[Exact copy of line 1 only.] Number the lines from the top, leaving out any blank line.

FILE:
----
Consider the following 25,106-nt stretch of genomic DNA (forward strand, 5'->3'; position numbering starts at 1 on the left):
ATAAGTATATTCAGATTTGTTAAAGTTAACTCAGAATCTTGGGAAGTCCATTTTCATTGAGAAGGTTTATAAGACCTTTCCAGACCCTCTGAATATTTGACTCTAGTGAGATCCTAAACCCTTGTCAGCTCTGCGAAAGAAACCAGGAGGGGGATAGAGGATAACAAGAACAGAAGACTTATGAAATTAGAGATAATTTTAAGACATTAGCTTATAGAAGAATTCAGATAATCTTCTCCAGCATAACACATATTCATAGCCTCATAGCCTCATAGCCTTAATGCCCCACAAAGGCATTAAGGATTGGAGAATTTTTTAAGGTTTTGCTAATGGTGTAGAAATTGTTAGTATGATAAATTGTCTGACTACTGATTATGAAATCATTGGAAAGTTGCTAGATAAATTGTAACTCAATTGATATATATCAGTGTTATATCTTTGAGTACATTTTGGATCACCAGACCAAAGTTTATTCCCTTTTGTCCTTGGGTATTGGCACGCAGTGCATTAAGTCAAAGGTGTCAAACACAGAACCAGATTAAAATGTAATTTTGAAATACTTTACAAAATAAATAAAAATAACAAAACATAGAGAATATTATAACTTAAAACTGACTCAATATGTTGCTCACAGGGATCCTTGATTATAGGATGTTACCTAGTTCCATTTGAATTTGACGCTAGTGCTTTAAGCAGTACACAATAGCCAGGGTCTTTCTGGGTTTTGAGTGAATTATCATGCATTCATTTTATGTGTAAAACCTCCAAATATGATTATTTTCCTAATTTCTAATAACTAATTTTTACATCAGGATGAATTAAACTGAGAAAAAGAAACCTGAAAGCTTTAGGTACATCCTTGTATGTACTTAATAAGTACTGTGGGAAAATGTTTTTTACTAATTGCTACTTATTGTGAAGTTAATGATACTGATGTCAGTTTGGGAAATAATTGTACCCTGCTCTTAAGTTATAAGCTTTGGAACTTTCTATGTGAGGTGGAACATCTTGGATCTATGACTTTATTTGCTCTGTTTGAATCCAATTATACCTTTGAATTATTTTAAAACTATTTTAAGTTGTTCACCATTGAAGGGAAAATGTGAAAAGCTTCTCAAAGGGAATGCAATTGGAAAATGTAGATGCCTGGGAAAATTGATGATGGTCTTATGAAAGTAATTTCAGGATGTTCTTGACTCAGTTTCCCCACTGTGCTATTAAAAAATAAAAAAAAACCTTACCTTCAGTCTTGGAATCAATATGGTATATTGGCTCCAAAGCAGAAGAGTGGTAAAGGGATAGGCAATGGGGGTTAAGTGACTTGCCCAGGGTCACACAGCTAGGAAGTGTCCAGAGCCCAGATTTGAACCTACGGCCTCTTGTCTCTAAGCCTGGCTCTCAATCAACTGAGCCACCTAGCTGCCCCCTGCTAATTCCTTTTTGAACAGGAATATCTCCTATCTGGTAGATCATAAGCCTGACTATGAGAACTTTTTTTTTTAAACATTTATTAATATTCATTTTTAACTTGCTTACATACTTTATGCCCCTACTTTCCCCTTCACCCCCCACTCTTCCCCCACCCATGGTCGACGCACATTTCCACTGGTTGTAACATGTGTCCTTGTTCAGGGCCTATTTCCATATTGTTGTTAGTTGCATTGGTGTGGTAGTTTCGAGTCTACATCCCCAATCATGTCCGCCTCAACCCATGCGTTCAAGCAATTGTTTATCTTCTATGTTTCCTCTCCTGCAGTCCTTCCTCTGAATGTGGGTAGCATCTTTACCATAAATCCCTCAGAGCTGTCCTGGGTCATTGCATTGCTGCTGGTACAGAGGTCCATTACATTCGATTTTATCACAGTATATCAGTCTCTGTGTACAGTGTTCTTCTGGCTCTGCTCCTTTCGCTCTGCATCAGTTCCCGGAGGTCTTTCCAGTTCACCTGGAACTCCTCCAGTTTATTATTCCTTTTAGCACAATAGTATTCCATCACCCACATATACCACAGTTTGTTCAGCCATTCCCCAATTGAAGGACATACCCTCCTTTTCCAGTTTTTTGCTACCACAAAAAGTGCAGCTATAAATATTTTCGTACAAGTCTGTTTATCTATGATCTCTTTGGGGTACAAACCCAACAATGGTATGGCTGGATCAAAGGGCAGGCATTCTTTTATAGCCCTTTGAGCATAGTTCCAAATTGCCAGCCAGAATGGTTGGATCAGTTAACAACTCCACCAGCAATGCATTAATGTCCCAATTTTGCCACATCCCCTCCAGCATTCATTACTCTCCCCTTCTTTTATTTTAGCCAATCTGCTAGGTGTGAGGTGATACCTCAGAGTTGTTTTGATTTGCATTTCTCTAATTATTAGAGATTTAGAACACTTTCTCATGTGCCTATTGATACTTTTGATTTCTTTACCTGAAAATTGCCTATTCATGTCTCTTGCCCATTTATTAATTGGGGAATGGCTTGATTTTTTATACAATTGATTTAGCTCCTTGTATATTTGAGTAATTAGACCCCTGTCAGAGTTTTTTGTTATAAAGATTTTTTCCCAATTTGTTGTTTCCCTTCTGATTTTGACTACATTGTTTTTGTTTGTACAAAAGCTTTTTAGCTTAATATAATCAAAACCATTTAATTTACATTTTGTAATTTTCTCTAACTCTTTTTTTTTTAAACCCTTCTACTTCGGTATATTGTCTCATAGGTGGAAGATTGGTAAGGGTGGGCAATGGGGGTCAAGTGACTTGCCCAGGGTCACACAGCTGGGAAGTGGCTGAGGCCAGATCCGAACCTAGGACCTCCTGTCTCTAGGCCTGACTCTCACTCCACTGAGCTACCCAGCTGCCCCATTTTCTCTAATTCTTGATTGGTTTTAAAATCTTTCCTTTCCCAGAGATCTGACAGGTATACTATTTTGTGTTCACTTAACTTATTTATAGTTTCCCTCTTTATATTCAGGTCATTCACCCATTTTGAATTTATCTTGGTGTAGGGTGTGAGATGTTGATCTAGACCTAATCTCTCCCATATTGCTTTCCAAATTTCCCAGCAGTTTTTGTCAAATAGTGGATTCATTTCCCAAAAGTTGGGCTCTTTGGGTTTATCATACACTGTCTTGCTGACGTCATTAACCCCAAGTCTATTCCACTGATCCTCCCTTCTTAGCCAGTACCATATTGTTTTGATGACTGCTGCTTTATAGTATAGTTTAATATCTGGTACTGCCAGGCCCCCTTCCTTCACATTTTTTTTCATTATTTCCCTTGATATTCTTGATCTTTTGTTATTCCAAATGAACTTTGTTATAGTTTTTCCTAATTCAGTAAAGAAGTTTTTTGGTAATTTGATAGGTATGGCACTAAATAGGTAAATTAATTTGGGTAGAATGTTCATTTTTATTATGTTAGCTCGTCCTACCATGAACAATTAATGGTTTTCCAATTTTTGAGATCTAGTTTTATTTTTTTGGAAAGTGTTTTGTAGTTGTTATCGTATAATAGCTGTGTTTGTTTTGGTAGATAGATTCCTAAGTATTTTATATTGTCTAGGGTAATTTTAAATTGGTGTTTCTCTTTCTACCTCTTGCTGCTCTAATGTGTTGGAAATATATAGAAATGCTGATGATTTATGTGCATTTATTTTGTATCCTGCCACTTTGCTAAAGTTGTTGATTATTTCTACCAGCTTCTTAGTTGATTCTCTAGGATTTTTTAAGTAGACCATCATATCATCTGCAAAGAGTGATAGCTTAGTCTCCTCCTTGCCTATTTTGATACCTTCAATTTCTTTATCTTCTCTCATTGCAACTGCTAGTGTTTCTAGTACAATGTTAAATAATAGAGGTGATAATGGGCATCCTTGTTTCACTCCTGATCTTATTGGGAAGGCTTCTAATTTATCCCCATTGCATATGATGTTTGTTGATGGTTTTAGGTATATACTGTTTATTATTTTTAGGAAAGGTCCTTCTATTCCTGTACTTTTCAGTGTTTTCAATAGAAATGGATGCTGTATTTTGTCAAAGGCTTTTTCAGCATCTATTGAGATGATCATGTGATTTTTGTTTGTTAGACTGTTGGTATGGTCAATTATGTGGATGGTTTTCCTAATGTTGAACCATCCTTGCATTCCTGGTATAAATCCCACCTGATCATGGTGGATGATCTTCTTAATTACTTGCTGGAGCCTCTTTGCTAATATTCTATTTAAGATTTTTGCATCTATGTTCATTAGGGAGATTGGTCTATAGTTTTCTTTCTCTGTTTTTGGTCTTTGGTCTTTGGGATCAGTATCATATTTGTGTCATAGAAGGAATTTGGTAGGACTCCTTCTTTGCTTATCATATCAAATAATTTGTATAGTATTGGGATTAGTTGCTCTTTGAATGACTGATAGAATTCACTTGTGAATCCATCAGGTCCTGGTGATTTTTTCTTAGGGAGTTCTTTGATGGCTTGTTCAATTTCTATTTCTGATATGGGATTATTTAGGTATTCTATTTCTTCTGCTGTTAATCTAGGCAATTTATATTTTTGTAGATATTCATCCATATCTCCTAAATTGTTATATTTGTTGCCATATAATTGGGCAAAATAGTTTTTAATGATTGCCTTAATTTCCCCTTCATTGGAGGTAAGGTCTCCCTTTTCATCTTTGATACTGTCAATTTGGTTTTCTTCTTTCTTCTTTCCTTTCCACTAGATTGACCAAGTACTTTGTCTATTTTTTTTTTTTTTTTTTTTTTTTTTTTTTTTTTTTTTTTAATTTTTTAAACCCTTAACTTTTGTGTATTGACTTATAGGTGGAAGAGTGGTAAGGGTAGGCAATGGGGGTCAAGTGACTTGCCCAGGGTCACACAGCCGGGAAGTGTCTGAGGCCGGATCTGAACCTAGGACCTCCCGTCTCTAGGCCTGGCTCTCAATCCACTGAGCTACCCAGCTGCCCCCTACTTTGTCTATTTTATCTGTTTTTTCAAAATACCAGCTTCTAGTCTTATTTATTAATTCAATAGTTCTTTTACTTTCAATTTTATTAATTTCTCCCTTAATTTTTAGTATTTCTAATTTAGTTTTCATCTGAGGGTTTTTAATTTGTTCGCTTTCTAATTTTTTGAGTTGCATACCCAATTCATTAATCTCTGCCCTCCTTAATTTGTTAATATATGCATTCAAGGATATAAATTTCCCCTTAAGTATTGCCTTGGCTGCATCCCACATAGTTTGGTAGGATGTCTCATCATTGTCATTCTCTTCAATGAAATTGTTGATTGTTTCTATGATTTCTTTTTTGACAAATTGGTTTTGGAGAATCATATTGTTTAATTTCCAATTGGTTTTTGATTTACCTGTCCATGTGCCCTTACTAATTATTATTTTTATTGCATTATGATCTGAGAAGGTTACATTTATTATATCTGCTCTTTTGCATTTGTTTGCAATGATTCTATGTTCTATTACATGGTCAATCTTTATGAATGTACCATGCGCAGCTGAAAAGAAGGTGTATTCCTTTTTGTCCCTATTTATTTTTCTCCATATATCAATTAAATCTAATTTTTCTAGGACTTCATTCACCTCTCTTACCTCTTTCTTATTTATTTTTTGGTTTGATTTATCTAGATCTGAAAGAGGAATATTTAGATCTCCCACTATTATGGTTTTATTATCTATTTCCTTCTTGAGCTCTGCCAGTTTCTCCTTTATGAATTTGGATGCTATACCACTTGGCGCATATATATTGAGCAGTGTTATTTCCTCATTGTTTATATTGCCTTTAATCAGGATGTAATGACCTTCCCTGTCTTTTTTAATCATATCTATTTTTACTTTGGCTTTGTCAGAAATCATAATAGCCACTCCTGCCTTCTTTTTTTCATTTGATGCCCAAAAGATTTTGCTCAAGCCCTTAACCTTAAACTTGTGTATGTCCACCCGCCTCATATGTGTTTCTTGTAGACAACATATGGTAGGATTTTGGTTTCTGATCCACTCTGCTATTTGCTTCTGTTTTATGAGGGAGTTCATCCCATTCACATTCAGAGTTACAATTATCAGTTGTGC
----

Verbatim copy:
Consider the following 25,106-nt stretch of genomic DNA (forward strand, 5'->3'; position numbering starts at 1 on the left):